By DUSTIN RACIOPPI
Just a few seconds after hearing earlier this year that all sports at Red Bank Middle School were being dropped for financial reasons, the thought popped into Gene Horowitz’s head: he had to find a way to bring them back.
“Right away I was thinking, it’s too important to too many kids,” said Horowitz, who has two sons in the middle school.
So he started dialing up some heavy-hitters in town so they could all put their heads together and find a way to make it happen. The Red Bank Middle School Athletics Foundation met for the first time Wednesday night. It’s no longer a thought. Sports will return, Horowitz said.
“I’m just a parent who feels, OK, I know why this happened and I want to find ways to get it back,” Horowitz said. “So we rounded up a few people, and we’re going to get it back.”
The school’s athletic program, which included baseball, basketball, softball and soccer, was cut from the district budget earlier this year. Superintendent Laura Morana says that although sports funding will be a line item in the preliminary 2011-12 spending plan, it likely won’t make the cut, given a new 2-percent property tax cap and rising costs within the district.
So a group like the athletics foundation, comprised of parents, school officials and board members, is a must in order to give any hope of bringing back and maintaining athletics at the middle school, she said.
Horowitz’s goal is to make the athletics foundation a fixture. He intends to set it up as a non-profit and hold regular monthly meetings, taking the attitude that the sports program may never again be funded through tax dollars.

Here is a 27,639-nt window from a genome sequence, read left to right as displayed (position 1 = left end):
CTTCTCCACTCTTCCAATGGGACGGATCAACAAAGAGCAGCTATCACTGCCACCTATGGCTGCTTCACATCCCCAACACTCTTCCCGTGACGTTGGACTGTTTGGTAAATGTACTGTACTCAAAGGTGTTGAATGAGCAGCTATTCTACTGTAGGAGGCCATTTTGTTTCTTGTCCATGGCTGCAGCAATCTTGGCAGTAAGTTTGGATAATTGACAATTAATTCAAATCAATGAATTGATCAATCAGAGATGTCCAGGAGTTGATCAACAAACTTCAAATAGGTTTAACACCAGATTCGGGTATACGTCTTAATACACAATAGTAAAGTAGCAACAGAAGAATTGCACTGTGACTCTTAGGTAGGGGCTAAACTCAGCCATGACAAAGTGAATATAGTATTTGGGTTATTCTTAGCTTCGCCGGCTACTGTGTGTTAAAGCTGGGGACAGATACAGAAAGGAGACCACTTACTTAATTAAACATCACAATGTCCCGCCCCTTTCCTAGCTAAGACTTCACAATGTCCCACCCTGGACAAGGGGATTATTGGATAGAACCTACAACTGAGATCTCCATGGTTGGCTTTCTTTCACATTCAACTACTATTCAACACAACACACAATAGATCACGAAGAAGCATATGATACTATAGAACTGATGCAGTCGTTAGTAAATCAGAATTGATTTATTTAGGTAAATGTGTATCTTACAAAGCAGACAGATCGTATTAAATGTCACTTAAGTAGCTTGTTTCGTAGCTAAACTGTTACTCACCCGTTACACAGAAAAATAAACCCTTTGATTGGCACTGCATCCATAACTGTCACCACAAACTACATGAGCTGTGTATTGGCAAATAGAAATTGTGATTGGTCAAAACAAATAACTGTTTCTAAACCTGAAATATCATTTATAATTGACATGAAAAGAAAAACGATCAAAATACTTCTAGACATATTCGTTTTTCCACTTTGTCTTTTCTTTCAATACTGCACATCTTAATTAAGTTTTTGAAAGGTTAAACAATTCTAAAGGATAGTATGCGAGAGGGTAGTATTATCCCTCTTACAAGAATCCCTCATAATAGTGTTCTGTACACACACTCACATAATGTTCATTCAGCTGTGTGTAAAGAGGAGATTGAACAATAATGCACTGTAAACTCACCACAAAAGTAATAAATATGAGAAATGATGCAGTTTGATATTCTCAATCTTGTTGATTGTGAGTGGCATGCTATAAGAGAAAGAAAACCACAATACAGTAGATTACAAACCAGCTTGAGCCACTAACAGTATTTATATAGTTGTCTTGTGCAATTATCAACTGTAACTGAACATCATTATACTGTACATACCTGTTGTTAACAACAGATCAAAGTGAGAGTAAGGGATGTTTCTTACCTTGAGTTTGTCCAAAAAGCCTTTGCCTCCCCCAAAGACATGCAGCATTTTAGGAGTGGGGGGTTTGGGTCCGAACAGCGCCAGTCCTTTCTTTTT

“My own opinion is this problem is not going to go away,” he said. “We can do wonderful things. There are a lot of things we can do over and above what was lost.”
Question number one: Where do you go to come up with $70,000 each year to bankroll sports?
That’s what the group talked about Wednesday night. Fundraising is certainly a logical option, but Horowitz said there may be opportunities for sponsorship, grants and donations to patch together a doable finance plan. And it is doable, he says.
The group already started mapping out ways to get two basketball teams together in time for the season, which starts in early December. However, if it can pull it off, the teams will have to be part of an independent league, because school schedules have already been set.
Wednesday night, after tasks were divvied out among members, Horowitz said that he had “such a heartfelt, good feeling, because when all is said and done, our kids are going to be happy.”
Member Ben Forest, who also sits on the board of ed, said forming the group was necessary for kids, and thanked Horowitz.
“It’s not just about fun. It’s about success,” Forest said. “They have to do this stuff to do well. We’re talking about lives here.”
To learn more about the athletics foundation or to give your input, contact the school district office at 732.758.1500.